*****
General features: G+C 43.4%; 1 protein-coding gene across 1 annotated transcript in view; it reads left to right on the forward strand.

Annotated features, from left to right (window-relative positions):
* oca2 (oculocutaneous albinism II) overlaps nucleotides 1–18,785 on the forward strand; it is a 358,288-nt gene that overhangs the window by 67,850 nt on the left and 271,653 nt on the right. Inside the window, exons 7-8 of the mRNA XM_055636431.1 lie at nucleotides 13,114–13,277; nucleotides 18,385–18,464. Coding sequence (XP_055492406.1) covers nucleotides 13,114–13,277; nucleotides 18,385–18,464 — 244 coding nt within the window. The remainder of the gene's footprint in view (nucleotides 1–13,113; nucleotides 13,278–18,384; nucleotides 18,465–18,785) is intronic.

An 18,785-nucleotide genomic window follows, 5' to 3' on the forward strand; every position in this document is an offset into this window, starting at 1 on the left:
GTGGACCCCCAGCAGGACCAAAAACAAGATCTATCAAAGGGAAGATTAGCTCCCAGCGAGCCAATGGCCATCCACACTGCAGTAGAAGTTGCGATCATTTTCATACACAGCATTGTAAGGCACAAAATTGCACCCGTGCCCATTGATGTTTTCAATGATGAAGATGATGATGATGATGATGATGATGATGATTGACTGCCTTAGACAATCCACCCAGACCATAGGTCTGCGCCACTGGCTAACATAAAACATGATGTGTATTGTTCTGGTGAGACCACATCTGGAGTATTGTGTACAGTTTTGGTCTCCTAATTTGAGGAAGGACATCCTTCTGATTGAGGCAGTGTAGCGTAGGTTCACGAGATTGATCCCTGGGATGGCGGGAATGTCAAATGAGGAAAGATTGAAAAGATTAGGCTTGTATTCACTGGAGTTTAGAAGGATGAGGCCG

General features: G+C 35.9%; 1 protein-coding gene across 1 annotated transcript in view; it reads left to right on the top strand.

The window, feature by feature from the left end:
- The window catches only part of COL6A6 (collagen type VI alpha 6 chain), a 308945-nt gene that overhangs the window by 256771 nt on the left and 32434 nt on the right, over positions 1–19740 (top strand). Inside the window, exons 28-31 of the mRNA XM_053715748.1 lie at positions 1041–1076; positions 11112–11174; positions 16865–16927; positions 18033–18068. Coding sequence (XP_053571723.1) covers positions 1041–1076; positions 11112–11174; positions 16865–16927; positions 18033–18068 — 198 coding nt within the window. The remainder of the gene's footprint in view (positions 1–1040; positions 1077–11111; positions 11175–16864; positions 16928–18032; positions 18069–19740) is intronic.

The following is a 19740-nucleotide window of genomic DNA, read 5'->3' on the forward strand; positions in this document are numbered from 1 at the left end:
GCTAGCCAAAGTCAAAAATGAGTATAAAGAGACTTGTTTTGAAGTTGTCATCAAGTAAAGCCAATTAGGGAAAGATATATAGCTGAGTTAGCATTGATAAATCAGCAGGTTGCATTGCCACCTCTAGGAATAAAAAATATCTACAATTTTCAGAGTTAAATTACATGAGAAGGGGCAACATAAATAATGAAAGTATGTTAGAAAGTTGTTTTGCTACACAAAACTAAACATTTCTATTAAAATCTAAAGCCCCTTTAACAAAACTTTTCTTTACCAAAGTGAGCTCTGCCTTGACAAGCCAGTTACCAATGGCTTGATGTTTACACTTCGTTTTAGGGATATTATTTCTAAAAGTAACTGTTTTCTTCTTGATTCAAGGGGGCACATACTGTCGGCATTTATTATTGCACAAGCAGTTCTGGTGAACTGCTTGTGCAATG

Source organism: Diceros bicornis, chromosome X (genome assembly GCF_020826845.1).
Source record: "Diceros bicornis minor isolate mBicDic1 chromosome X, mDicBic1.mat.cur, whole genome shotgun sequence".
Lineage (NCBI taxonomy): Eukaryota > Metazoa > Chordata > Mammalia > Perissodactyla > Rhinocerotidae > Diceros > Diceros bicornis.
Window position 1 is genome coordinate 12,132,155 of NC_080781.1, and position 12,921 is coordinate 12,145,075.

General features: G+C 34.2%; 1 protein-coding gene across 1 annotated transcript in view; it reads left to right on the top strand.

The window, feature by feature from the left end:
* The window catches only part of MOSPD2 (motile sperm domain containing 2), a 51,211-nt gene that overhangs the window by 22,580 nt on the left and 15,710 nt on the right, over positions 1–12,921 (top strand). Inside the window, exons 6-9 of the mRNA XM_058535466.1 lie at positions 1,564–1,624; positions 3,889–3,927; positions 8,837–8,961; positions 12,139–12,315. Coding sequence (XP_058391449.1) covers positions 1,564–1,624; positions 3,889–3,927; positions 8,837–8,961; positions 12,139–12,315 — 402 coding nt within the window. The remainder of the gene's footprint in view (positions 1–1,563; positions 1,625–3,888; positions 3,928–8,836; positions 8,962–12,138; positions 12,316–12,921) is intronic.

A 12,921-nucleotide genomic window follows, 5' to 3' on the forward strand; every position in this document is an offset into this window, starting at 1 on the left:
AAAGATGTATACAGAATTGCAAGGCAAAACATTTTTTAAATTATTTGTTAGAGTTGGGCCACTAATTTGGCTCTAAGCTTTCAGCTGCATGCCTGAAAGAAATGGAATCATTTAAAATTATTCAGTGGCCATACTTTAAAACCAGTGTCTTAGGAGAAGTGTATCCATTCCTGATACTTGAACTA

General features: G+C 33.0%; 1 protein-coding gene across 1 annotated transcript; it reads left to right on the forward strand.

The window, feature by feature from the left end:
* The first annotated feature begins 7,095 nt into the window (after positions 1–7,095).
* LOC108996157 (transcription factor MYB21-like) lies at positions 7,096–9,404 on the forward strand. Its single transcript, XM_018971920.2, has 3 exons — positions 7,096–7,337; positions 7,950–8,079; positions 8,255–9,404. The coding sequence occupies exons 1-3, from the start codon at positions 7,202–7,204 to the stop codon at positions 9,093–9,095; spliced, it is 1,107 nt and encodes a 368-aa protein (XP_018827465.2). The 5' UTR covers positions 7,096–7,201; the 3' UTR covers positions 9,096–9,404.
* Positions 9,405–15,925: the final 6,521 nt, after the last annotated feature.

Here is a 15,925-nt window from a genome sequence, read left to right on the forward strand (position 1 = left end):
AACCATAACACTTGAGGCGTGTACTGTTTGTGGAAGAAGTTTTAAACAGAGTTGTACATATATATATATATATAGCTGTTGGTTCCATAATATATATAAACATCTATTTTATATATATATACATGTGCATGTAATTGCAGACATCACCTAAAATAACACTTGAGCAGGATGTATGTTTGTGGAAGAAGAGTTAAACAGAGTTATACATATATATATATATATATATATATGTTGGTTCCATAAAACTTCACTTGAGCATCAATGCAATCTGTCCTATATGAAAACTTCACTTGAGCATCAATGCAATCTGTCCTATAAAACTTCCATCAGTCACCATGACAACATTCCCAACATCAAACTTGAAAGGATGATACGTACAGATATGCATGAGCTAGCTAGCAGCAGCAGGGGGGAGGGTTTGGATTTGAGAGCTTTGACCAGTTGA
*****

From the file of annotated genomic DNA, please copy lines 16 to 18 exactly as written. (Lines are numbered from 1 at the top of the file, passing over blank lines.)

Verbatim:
The window, feature by feature from the left end:
* The window catches only part of MOSPD2 (motile sperm domain containing 2), a 51,211-nt gene that overhangs the window by 22,580 nt on the left and 15,710 nt on the right, over positions 1–12,921 (top strand). Inside the window, exons 6-9 of the mRNA XM_058535466.1 lie at positions 1,564–1,624; positions 3,889–3,927; positions 8,837–8,961; positions 12,139–12,315. Coding sequence (XP_058391449.1) covers positions 1,564–1,624; positions 3,889–3,927; positions 8,837–8,961; positions 12,139–12,315 — 402 coding nt within the window. The remainder of the gene's footprint in view (positions 1–1,563; positions 1,625–3,888; positions 3,928–8,836; positions 8,962–12,138; positions 12,316–12,921) is intronic.

A 12,921-nucleotide genomic window follows, 5' to 3' on the forward strand; every position in this document is an offset into this window, starting at 1 on the left: